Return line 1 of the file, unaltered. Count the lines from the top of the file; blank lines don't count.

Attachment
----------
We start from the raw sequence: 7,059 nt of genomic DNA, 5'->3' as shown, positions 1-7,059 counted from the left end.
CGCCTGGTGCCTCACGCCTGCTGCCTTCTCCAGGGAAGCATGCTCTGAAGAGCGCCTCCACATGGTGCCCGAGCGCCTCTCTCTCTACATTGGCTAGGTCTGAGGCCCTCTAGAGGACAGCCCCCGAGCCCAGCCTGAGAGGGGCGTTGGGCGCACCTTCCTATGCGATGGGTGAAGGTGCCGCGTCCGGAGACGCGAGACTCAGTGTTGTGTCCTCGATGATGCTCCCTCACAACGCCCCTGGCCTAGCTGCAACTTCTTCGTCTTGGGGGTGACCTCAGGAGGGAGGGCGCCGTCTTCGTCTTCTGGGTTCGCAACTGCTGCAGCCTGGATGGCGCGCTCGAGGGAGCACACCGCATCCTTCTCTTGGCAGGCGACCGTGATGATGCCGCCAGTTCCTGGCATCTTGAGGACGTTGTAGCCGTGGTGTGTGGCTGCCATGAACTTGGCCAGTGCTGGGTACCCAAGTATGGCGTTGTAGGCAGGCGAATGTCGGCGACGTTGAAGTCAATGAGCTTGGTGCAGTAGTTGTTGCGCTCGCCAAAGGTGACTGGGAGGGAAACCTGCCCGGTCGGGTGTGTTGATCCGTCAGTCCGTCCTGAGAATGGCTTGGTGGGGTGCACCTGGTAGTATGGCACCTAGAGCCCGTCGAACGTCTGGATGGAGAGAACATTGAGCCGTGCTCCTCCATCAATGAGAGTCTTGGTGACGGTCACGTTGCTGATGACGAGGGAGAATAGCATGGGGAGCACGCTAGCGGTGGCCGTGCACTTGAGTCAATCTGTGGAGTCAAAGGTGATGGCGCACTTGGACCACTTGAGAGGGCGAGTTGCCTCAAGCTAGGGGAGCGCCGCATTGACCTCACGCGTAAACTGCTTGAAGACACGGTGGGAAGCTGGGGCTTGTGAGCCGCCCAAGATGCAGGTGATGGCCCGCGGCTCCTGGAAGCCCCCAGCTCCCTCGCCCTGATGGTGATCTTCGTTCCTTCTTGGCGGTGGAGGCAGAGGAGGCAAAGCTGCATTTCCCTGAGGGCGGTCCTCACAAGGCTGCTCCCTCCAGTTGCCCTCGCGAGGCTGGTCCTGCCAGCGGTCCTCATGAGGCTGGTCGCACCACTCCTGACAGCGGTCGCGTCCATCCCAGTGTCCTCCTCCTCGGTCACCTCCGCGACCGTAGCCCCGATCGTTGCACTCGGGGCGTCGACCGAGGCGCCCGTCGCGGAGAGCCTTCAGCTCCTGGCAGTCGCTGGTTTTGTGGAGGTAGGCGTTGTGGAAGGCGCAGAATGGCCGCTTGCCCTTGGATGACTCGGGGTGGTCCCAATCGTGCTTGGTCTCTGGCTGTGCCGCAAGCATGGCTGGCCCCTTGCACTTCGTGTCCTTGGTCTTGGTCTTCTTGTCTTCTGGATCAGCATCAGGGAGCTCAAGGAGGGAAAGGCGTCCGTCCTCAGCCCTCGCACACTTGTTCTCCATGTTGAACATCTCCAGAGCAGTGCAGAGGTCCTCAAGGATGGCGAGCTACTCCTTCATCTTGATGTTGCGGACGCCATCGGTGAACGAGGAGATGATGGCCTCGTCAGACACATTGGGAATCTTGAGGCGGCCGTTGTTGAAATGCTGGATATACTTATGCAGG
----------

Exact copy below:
We start from the raw sequence: 7,059 nt of genomic DNA, 5'->3' as shown, positions 1-7,059 counted from the left end.